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9 thoughts on local anesthesia for minimally invasive endoscopic spine surgery Featured

Written by  Laura Dyrda | Monday, 24 July 2017 12:10
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The Journal of Spine recently published an article on local anesthesia for minimally invasive endoscopic spine surgery.

Anthony Yeung, MD, founder of Phoenix-based Desert Institute for Spine Care, is the article's lead author along with his partners at DISC. The article covers trends in local anesthesia for endoscopic spine surgery gathered over 10,000 cases. The typical patient receives mild sedation with versed and fentanyl, unless the patient requests no sedation. The anesthesiologist typically administers 1 to 2 cc of fentanyl and versed pre-op as well as titrated during surgery. The physicians also used 1 percent lidocaine for local anesthetic with an average of 10 to 20 cc used, "titrated as needed during surgery."

 

The patients who requested no sedation were typically the anesthesiologists and other spine surgeons who decided to undergo decompressive surgery but wanted to maintain participation and control of the procedure. The combination of pain relief reported during and immediately after the procedure can predict the results of the decompression.

 

The lessons outlined in the article include:

 

1. Surgeons don't need to use neuromonitoring if the patient is awake and lightly sedated.

 

2. The surgeon can use EMG neuromonitoring to alert them of any peripheral nerve irritation not anesthetized by the local soft tissue injection.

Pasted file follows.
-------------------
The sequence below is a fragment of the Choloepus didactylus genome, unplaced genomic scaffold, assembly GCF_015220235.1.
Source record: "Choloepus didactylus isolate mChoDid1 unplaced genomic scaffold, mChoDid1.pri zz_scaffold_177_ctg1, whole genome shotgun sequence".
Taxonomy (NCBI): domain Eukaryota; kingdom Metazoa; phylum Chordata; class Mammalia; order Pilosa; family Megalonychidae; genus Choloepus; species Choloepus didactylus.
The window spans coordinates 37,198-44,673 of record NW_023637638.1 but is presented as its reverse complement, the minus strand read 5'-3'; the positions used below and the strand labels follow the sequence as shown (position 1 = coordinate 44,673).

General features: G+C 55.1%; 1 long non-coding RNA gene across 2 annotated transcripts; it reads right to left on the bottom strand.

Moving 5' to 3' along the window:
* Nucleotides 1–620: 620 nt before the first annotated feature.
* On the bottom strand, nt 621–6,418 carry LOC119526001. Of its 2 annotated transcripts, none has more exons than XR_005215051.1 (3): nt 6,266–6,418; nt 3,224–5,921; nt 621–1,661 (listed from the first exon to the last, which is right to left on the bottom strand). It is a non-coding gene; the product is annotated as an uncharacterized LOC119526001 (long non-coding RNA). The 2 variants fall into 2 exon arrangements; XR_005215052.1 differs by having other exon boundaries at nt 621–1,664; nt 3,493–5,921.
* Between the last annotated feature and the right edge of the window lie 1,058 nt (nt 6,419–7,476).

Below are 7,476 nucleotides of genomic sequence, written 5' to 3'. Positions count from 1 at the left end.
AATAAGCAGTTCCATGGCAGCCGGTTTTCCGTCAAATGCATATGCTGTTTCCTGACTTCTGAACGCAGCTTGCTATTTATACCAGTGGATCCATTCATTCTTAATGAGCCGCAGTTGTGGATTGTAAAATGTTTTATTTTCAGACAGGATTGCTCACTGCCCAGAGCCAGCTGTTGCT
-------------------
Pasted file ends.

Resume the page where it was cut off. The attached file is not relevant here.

3. "Toxic" annular tear "causes pain out of proportion to the imaging study" and annular tears are not always visualized on MRI.

 

4. The complexities of the procedure require surgical training and experience, and the article authors suggest non-surgeons without surgical training could put their patients at risk when performing endoscopic spine surgery.

 

5. Patients are able to report pain relief after the decompression to provide feedback on the procedure.

 

6. Surgeons may find anomalous nerves that weren't visualized during the traditional translaminar decompression in the MacNab's "hidden zone."

 

7. Surgeons may visualize a pedunculated synovial cyst from the MRI, and it may not be necessary to remove the cyst at the time of procedure.

 

8. When patients report pain or difficulty breathing, they may need continuous blood pressure and vital sign monitoring.

 

9. The surgeons used monitored anesthesia care sedation in conjunction with local anesthesia at the surgical incision to allow communication during the procedure. The anesthesiologist's verbal assurance of the technique can reduce patient anxiety. When patients aren't comfortable during the procedure, surgeons can use additional local anesthetic within safety limits.

 

More articles on spine surgery:


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